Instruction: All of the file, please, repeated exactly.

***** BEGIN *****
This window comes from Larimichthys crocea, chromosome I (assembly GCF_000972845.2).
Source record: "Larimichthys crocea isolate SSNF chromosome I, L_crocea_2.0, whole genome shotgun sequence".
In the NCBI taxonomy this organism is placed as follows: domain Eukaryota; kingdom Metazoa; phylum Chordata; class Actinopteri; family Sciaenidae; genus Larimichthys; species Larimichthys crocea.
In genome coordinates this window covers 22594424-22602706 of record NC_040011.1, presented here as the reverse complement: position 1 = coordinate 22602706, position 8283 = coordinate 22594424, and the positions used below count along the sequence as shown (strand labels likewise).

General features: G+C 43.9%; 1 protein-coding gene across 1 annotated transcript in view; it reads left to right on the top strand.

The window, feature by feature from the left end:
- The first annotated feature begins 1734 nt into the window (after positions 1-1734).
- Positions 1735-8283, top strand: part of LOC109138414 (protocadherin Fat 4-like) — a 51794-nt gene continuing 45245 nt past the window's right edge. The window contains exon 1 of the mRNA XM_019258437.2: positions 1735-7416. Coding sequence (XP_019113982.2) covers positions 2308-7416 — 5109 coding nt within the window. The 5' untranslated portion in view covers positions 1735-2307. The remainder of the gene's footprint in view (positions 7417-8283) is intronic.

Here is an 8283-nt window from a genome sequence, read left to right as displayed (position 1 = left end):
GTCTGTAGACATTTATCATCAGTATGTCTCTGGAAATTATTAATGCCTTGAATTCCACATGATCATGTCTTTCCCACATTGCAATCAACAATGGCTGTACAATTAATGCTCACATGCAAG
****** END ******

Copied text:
This window comes from Larimichthys crocea, chromosome I (assembly GCF_000972845.2).
Source record: "Larimichthys crocea isolate SSNF chromosome I, L_crocea_2.0, whole genome shotgun sequence".
In the NCBI taxonomy this organism is placed as follows: domain Eukaryota; kingdom Metazoa; phylum Chordata; class Actinopteri; family Sciaenidae; genus Larimichthys; species Larimichthys crocea.
In genome coordinates this window covers 22594424-22602706 of record NC_040011.1, presented here as the reverse complement: position 1 = coordinate 22602706, position 8283 = coordinate 22594424, and the positions used below count along the sequence as shown (strand labels likewise).

General features: G+C 43.9%; 1 protein-coding gene across 1 annotated transcript in view; it reads left to right on the top strand.

The window, feature by feature from the left end:
- The first annotated feature begins 1734 nt into the window (after positions 1-1734).
- Positions 1735-8283, top strand: part of LOC109138414 (protocadherin Fat 4-like) — a 51794-nt gene continuing 45245 nt past the window's right edge. The window contains exon 1 of the mRNA XM_019258437.2: positions 1735-7416. Coding sequence (XP_019113982.2) covers positions 2308-7416 — 5109 coding nt within the window. The 5' untranslated portion in view covers positions 1735-2307. The remainder of the gene's footprint in view (positions 7417-8283) is intronic.

Here is an 8283-nt window from a genome sequence, read left to right as displayed (position 1 = left end):
GTCTGTAGACATTTATCATCAGTATGTCTCTGGAAATTATTAATGCCTTGAATTCCACATGATCATGTCTTTCCCACATTGCAATCAACAATGGCTGTACAATTAATGCTCACATGCAAG